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Patients are using the Internet to rate physicians—and those ratings can affect your good name and future business.

AAOS Now

Published 10/1/2012
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Todd A. Rodriguez, JD

Six Steps for Managing Your Online Reputation

Being proactive is key

Thanks to the Internet, unhappy patients can now express their discontent for all the world to see. If you or your practice have not yet been the target of a negative online review, chances are reasonably good that you will be in the future.

The proliferation of online physician rating websites is making it easy for disgruntled patients to vent their frustrations. Because many of these websites permit anonymous posting, you may not be able to identify your detractor to address his or her concerns.

The personal nature of the medical profession means that your reputation is one of your most valuable professional assets. For that reason, you should be proactive about protecting it and should not ignore or dismiss negative online reviews.

Is it libel?
If you have been the subject of a negative online review or comment that you believe is false and potentially injurious to your reputation or your practice, the first thing you should do is speak with an attorney to determine whether you have a legitimate claim for libel against either the website publishing the information or the individual who submitted or posted the review or comment. Libel involves a false written statement that could injure an individual’s reputation. (False oral statements that injure an individual fall under the legal heading of slander.)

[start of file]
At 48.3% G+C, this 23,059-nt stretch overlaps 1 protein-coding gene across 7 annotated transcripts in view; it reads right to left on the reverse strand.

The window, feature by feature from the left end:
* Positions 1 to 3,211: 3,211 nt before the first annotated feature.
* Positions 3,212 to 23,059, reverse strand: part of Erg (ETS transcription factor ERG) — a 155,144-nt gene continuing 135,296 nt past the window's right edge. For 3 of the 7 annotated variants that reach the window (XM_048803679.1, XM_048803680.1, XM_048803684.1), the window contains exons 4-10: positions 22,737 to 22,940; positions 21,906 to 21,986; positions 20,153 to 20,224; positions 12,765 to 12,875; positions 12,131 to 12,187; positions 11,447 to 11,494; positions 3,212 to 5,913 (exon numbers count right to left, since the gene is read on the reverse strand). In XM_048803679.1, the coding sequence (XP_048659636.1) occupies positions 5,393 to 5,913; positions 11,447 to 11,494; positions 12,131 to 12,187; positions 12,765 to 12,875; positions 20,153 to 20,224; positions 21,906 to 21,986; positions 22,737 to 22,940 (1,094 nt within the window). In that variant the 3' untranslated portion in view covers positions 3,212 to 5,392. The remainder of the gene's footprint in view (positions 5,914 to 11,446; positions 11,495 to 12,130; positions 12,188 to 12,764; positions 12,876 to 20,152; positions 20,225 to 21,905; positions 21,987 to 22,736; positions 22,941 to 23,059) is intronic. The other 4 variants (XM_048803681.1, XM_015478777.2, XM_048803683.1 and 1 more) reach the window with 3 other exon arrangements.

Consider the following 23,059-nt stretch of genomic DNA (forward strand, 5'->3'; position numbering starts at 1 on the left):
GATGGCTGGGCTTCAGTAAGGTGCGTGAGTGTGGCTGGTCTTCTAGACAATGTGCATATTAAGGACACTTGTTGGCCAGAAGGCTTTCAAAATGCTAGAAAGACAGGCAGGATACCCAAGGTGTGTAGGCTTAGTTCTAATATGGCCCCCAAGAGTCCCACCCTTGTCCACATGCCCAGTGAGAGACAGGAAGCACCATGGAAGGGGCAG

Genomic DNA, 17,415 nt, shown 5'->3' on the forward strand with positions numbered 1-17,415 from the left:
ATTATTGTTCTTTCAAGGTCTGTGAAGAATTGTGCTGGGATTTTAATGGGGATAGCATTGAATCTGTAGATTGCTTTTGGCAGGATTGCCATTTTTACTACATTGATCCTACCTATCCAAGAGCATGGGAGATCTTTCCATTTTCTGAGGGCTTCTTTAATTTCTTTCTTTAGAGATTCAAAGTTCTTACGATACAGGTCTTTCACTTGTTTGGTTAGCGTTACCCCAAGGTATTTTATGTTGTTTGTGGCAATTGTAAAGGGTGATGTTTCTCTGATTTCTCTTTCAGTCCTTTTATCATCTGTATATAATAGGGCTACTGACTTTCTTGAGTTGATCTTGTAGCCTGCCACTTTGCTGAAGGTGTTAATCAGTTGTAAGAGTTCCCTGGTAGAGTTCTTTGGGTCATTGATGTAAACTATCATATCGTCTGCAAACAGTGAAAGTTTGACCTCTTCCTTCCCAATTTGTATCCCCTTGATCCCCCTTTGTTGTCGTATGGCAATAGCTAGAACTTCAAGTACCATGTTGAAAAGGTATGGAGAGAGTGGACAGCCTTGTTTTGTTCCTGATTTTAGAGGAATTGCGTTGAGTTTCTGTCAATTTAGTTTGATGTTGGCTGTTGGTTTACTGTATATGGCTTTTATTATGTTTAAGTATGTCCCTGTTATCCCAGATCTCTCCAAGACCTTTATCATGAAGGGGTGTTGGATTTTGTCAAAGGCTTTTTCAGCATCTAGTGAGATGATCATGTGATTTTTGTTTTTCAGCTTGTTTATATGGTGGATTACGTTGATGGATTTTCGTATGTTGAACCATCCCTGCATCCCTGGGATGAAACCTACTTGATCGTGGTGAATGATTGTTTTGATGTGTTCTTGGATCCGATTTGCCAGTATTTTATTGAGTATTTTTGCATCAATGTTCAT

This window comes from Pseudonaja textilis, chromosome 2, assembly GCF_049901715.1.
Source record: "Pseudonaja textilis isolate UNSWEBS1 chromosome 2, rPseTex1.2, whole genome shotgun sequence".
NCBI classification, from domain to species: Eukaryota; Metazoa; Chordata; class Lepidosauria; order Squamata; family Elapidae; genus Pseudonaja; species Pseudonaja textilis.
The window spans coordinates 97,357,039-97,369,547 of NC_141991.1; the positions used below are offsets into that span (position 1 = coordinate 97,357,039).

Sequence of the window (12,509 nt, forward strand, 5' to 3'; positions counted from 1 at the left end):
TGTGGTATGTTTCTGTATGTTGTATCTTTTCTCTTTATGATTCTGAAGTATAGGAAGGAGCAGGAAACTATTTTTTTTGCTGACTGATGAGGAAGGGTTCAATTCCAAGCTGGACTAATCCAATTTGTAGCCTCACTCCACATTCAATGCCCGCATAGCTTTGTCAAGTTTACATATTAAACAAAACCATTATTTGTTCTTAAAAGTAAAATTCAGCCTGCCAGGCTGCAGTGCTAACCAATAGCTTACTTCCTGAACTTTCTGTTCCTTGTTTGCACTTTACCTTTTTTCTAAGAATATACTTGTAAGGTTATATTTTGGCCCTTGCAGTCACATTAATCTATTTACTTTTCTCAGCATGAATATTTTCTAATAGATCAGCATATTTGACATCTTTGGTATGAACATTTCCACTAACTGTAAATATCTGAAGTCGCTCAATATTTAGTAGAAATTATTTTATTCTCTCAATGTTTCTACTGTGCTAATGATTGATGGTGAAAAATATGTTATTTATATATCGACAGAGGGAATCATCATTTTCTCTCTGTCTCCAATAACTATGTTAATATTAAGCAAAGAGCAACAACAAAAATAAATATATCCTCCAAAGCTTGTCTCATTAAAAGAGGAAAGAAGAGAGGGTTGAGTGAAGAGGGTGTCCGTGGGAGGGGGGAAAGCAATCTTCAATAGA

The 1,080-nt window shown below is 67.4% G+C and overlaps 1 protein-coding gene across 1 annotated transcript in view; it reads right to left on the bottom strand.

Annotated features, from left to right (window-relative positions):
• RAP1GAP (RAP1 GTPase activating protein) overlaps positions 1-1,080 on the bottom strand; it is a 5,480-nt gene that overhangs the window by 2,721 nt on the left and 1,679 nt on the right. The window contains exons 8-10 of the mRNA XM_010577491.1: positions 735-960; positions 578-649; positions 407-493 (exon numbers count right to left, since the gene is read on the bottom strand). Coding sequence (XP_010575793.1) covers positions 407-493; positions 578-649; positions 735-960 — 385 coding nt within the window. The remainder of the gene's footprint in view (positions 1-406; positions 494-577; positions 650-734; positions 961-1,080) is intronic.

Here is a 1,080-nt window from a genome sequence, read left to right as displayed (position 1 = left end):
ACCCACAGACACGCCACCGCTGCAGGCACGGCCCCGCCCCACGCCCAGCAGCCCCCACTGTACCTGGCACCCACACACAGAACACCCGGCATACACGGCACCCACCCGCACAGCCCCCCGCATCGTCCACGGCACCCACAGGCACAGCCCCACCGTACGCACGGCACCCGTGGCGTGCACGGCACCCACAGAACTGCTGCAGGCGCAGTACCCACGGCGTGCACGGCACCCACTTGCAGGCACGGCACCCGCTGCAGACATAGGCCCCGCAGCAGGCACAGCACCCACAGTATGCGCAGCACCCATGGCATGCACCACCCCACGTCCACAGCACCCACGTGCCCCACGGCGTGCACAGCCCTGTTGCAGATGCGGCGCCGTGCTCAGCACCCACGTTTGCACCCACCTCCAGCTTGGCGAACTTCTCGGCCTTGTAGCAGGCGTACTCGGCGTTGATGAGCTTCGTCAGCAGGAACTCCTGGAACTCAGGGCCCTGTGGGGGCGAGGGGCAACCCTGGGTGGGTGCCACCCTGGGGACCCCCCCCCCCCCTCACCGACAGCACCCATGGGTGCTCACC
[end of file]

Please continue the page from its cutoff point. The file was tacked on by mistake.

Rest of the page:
Do not assume that a negative comment published online is libelous. To rise to the level of libel, the published statement must be about an individual, it must be false, and it must be a statement of fact, rather than opinion. For example, the statement “Dr. Smith was rude to me” would likely constitute an opinion, but the statement “Dr. Smith is not licensed to practice medicine” would be a statement of fact. Unfortunately, most negative online comments from patients fall into the opinion category.

Holding someone responsible may be even more difficult, especially if the posting is anonymous. Generally, website operators are not held responsible for libel if the website merely distributes the statements of others and has no way to know the truth of those statements. If, however, the website operator is involved in the publication of the statement (such as a news website), the operator could be held liable as a publisher of a false statement.

Even if a negative statement or online review of you or your practice does not rise to the level of libel, you can take several steps to remedy the situation. More importantly, you can be proactive to prevent patients from ever feeling the need to publish negative commentary about you.

Address patient concerns quickly
One of the most effective ways to keep patients from posting negative information about you is to address their concerns in the office—before negative feelings become negative comments. Remember, some of your best marketing efforts can be accomplished directly with patients in the office.

Promote good customer service
How you handle patient concerns and complaints can go a long way to protecting your online reputation. Regularly remind your colleagues and staff to treat every patient with respect and take every patient concern seriously. If, for example, the patient expressed dissatisfaction with the visit for any reason at the time of checkout, the checkout staff should be trained to resolve the complaint immediately or to put the patient in touch with someone who can.